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The (not so) Magical "Fat Burning Zone"

Fat loss, weight loss, fitness, personal trainer
The Fat Burning Zone has been pushed as the secret for fat loss, but does it really work?

If you've spent any time on modern cardio equipment or in a commercial gym, then you've probably seen something about the "fat-burning zone". This is the specific heart rate range, often seen as 60-75% of max heart rate, in which your body uses mainly fat as the fuel source for producing energy. To most people's surprise, this heart rate range is not super high and usually feels pretty comfortable to stay in. How can that be? Surely the harder you work the more fat you burn, right?

Actually, your body does indeed use more fat for fuel at lower intensities. It has to do with the way in which your body produces ATP (energy). Long story short, the less urgently your body needs energy (lower intensities) the more your body relies on stored fat for fuel. The more urgently your body needs energy (higher intensities), the more it relies on blood glucose, stored glycogen, and other short-term energy providers.

So if you want to lose fat, should you focus on staying in the fat-burning zone?

ABSOLUTELY NOT! The truth is it doesn't matter that much...

On a technicality, yes the fat burning zone does burn more fat. However, this effect only happens acutely at the moment that you are training. What this neglects to take into consideration is what drives fat loss altogether: a negative energy balance or in other words, a calorie deficit. While you are in the fat-burning zone you may be using more fat for fuel, but you also are burning fewer calories since you are working at a lower intensity. As you can see, being in the fat-burning zone is a classic example of winning the battle but losing the war.

Here's an example...

1. Jane is a 20-year-old college student who is a little overweight and wants to drop a few pounds. She does cardio 3 x/wk for 45 minutes and always stays in her fat-burning zone of HR 120-150. She expends roughly 2,600 calories per day on average.

Since she started exercising 4 weeks ago, Jane consumed an average of 2,950 calories per day. Since she started exercising, she has GAINED about 3 lbs.

2. Mary is a 50-year-old working mother who is a little overweight and wants to drop a few pounds. She does cardio 3 x/wk for 45 minutes (in addition to lifting weights...see this later!) but she goes by feel and some days pushes harder than others. She expends roughly 2,300 calories per day on average.

Since she started exercising 4 weeks ago, Mary consumed an average of 1,950 calories per day. Since she started exercising, she has LOST about 3 lbs.

As you can see, it is not enough to simply be in the "fat-burning zone". There is no magic in it that can help you escape the reality of calories in and calories out.


So why do companies always advertise this phenomenon then?

That's easy! They do it to exploit you, prey on your fears, and make a profit from it. People would much rather believe that losing weight is as easy as keeping their heart rate between two specific numbers than face the reality that it is a very simple but very frustrating process.


Okay, so what SHOULD I focus on?...

To lose weight, you need to keep things simple and focused. Don't waste time and energy thinking about the tiniest details like fat burning zones, ketogenic diets, or any other hyper-specific regimen. Here is what the science supports for sustained, life-long body transformation:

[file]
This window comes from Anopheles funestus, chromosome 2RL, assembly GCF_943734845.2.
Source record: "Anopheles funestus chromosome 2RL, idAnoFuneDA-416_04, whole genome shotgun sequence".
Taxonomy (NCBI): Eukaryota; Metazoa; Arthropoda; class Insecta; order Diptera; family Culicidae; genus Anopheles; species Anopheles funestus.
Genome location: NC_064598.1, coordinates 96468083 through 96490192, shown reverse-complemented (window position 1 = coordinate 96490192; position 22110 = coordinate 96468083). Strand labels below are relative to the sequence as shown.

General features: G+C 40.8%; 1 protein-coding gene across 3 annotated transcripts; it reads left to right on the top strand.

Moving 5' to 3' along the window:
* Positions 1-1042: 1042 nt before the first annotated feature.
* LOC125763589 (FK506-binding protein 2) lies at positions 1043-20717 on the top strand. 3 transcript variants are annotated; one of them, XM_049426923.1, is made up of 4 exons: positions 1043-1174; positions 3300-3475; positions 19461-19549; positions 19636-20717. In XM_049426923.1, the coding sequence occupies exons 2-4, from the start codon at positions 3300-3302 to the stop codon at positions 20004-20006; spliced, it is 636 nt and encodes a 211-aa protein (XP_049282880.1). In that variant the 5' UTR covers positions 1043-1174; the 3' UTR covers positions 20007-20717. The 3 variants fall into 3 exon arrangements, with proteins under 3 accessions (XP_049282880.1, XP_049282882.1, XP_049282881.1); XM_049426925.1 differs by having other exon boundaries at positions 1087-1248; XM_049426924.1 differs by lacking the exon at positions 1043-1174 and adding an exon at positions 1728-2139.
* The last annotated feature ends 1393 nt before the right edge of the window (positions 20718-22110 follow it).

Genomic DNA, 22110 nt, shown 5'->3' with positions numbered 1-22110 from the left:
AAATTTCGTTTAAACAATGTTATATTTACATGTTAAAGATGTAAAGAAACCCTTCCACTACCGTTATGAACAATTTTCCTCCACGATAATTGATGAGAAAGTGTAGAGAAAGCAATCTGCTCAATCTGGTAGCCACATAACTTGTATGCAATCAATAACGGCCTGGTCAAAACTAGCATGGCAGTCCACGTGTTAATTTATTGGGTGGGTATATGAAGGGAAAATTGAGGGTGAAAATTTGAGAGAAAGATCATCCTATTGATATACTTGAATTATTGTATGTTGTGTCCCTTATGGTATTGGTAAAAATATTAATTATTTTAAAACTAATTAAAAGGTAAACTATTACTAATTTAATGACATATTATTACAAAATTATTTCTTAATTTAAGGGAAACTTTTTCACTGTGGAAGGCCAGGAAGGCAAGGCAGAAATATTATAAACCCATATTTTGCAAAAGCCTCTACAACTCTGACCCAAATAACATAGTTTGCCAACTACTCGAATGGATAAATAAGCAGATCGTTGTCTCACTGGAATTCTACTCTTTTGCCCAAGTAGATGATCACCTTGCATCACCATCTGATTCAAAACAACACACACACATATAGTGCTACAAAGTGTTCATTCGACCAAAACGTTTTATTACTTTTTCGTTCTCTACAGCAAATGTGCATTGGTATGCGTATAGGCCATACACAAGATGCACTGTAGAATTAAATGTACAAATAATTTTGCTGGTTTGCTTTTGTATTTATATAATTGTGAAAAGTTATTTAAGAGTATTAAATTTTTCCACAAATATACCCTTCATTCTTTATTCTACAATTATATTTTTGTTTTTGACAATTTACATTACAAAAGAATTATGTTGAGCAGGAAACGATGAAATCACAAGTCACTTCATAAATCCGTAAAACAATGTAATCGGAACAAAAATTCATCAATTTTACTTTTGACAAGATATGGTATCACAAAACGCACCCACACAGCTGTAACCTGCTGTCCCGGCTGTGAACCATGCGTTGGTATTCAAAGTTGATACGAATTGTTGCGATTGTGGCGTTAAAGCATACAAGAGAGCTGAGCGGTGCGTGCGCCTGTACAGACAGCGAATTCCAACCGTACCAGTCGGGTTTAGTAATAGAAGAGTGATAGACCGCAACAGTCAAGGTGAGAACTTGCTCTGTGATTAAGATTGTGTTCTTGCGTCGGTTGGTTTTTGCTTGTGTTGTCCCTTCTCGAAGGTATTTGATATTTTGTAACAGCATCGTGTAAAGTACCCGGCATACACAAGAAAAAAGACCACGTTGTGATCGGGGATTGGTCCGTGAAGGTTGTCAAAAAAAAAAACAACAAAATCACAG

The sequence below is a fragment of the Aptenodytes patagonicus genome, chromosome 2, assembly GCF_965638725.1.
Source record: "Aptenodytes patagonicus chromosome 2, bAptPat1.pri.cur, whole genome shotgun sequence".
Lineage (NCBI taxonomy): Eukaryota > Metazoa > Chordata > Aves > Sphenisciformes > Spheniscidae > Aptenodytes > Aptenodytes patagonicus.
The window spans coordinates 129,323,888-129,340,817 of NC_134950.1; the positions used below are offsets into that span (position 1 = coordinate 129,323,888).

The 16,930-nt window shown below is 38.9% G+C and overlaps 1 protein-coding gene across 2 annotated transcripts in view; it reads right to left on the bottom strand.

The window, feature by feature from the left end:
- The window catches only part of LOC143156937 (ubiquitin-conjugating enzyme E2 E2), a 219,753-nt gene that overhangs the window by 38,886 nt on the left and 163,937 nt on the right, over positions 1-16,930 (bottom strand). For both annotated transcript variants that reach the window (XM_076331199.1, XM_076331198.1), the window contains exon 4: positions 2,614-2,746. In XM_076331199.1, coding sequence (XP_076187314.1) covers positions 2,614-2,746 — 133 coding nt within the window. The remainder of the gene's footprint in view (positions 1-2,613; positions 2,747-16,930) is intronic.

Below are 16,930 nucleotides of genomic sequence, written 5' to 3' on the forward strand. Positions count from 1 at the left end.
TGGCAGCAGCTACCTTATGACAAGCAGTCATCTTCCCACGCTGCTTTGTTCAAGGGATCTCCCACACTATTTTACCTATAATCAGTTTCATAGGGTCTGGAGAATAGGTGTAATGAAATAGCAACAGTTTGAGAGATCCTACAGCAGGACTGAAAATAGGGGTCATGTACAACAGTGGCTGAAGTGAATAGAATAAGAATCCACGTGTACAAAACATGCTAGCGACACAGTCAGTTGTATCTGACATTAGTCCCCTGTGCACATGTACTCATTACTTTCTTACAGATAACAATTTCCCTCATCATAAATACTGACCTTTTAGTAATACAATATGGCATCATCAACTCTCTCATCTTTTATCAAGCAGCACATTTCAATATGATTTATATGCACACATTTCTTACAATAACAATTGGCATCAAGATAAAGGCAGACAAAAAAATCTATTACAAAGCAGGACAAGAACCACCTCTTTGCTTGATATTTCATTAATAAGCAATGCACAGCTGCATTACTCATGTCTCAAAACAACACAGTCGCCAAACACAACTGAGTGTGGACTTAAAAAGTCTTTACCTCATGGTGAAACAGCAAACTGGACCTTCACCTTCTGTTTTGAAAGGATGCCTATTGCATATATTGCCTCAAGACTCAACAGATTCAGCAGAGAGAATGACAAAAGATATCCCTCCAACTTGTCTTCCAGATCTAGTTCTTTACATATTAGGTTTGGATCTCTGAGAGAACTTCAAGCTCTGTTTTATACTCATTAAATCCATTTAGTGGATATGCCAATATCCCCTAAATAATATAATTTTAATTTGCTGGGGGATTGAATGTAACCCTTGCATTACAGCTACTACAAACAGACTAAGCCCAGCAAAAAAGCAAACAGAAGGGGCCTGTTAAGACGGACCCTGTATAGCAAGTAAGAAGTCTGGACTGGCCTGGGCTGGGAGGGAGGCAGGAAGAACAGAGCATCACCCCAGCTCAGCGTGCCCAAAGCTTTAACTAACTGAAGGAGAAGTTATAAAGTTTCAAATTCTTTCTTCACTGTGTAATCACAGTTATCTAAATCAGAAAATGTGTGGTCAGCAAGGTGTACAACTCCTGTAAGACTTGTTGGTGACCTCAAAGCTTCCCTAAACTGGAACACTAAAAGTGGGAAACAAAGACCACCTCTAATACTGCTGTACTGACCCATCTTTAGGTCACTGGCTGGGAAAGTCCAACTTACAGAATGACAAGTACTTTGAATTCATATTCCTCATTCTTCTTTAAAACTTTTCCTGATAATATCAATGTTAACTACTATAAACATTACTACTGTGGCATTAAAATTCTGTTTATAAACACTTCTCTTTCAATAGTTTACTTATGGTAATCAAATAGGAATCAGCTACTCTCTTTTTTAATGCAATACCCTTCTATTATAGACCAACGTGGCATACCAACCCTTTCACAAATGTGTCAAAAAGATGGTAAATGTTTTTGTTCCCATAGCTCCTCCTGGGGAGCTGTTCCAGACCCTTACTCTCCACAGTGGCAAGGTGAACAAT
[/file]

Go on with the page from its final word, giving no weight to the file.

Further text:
1. Consume fewer calories than you expend. This is the big one and there's no way around it. If you are struggling to lose weight, there is a great chance you consume more calories than you realize. The little things like oils, sauces, dips, dressings, etc...they really add up.

2. Prioritize resistance training. Cardio is very important for your heart, but it has little to do with weight loss other than being a means of burning calories. Resistance training offers functional, aesthetic, and cardiovascular benefits all while actually increasing how many calories your body burns at rest. To get more bang-for-your-buck, resistance training is the way to go, with some cardio at the end to keep your heart strong.

3. Bump up the protein (but don't demonize other nutrients). Increasing your protein intake will help keep you feeling full throughout the day and help with building some muscle. In turn, this increases the number of calories you burn at rest which helps you with fat loss. When planning your meals think about your protein source first, then plan everything else around that.

**By the way, carbs are not your enemy. Do not let fear of this nutrient guide your food choices. Carbohydrate is an important nutrient that our bodies are designed to consume and break down. You can absolutely eat carbs, lose weight, and keep it off for the rest of your life.


To summarize...

That fat-burning zone has been widely popularized and exploited by gyms, but there is nothing special about it and it is not worth your time to focus on. Instead, focus on the time-tested and science-backed methods that have led to the consistent success of millions over the years. Make sure you are in a calorie deficit, start strength training, and try to get your protein up a bit.

If you have any questions about losing weight, don't hesitate to ask. At Anderson Sport & Fitness, we specialize in keeping weight loss simple and effective for our clients so that they can maintain it for their entire life. Drop us a line! Hope to hear from you soon...

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